So he’s got a few gray hairs! Don’t we all? What’s the big deal?
Just because your pooch doesn’t show you all of the effects of his increasing age doesn’t mean they’re not real.
Dogs aim to please and would rather play than nurse a sore limb, so why would you think they’d make their pain in aging obvious? Many times, owners realize that their dogs are suffering from the effects of aging before the dogs themselves, particularly dogs that have a very playful, rambunctious nature.
Your pup doesn’t really have a concept of time (ever wonder why he’s just as happy to see you after an hour apart as he is when you’ve been gone for a week?), so he doesn’t understand what’s happening to his body.
He may be confused about the pains he’s feeling, and he’ll look to you to help him deal with them.
Even though modern veterinary medicine can help your pooch live a much longer, healthier life than he could have even 20 years ago, he’ll still eventually make it to the last few years of his life.
While the most obvious signs of aging occur on the outside – lighter fur on his snout, face, and throughout his coat – there are many changes going on inside his body. Although you can’t see the changes themselves, you’ll probably start to notice the symptoms.
You may just notice that he’s slowed down a bit, that his reflexes are a little more sluggish. He may stop eating quite as much but, mysteriously, he still gains some weight. You call and call his name, but he won’t pay attention unless you’re within five feet of him. Then there are the symptoms that can trouble even the most stoic dog owner.
The eyes that once lit up and sparkled so much you thought you could see them from miles away are now slower, dimmer, and maybe even cloudy.
He may run into walls and doors every now and then, and his teeth and breath are getting progressively nastier. Maybe he’s started having accidents on the carpet or seems to forget that he’s not allowed in certain rooms. Not a pretty picture, huh? Well, think about your older human friends and family.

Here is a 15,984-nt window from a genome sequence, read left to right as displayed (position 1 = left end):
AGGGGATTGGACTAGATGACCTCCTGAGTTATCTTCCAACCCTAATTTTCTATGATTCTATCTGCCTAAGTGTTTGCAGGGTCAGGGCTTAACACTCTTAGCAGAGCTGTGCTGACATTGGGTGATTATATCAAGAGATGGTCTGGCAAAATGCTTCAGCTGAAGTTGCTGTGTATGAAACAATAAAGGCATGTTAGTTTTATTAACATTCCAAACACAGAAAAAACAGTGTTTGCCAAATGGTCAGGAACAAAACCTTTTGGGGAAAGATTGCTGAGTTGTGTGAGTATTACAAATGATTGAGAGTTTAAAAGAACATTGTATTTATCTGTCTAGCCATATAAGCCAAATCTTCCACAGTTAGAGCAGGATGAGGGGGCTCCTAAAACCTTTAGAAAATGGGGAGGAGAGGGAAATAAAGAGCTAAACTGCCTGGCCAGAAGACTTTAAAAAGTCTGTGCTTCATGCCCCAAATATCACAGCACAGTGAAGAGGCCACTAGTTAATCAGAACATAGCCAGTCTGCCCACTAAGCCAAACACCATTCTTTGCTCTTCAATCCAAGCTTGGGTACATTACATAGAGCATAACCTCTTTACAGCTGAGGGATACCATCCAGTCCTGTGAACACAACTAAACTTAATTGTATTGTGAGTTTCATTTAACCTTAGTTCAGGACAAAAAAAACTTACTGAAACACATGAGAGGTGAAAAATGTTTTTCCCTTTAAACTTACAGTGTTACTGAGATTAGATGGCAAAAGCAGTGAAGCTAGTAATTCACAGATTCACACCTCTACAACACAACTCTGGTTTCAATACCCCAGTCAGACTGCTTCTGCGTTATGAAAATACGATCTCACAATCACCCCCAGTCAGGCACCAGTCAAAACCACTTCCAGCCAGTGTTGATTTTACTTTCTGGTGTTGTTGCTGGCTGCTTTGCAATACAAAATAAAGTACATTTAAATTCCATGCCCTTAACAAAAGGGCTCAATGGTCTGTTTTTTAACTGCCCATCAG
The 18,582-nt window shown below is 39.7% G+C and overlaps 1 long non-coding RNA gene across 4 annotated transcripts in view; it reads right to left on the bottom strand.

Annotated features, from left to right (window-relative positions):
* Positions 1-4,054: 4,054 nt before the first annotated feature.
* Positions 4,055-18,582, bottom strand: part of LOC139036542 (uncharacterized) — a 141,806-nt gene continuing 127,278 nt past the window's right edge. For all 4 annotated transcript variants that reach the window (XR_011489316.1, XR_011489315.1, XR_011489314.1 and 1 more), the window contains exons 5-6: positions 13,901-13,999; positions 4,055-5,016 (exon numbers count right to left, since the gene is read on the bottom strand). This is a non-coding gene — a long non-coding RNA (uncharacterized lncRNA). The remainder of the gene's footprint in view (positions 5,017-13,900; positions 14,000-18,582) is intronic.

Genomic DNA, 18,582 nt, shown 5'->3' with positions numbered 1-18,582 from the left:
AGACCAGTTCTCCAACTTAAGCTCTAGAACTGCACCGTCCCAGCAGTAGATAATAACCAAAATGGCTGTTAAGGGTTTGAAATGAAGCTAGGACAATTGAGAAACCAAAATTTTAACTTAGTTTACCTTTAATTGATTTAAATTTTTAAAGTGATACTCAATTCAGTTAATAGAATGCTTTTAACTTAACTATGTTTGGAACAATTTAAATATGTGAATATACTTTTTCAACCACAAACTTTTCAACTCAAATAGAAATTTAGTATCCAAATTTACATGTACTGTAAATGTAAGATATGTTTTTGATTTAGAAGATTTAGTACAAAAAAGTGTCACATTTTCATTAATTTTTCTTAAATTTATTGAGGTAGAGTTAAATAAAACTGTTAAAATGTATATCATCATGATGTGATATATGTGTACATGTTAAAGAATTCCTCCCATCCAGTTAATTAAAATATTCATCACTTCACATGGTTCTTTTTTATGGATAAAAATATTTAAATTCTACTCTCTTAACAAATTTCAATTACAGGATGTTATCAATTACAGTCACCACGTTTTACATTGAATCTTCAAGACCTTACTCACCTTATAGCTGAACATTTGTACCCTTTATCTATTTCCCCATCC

It’s not fun to watch them get older, but it’s inevitable. The important thing is to remember that this is your pup, he doesn’t understand what’s happening to his body, and he needs you. What can I do? I’m not Father Time. No, but you can certainly make the years you have left with him more comfortable. Make it a priority to spend more time with him.
During that time, give him casual examinations by running your hands over his coat and checking for lumps on and below his skin.
If you notice discharge from any area – particularly if it smells or has an odd texture – call your veterinarian immediately.
Check his joints routinely for swelling, as arthritis and other joint problems can make an elderly dog feel even older. Unlike his younger years, your pooch won’t be able to recover as quickly from illness and injury.
This means you need to be quicker on the draw when contacting your vet, as even the most severe problems can often be cured or improved if detected soon enough. Keep his stress level at a minimum by reducing the level of outside activity and turmoil in his life.
Refrain from things that seem simple, like rearranging the furniture, as the extra commotion can turn up his nerves and reduce the amount of good his immune system can do against outside invaders.
If his vision is deteriorating even a small amount, he can easily lose track of new furniture locations and bump into more and more things as he walks around. If you suddenly started losing your vision, would you want people changing the layout of your home without consulting with you?
Because his energy level is lower, it may seem rational that his activity level should reduce with it.
This isn’t the case. Aging can be slowed down substantially or made less painless by regular exercise and good health. While he may not chase Frisbees or cats like he used to, he’d still love daily brisk walks with his owner. These can have a great effect on his overall health, too.
Since they’ll keep his muscle tissue up, his metabolism will increase and help burn off that extra fat. Regular exercise can also help alleviate joint problems (as long as it’s not too strenuous).
Just as with overweight dogs, swimming is a fantastic workout option for the aging pooch. It’s low impact, fun, and burns a ton of calories. Don’t worry if he seems to need to rest a bit longer after workouts, he’s just listening to his body.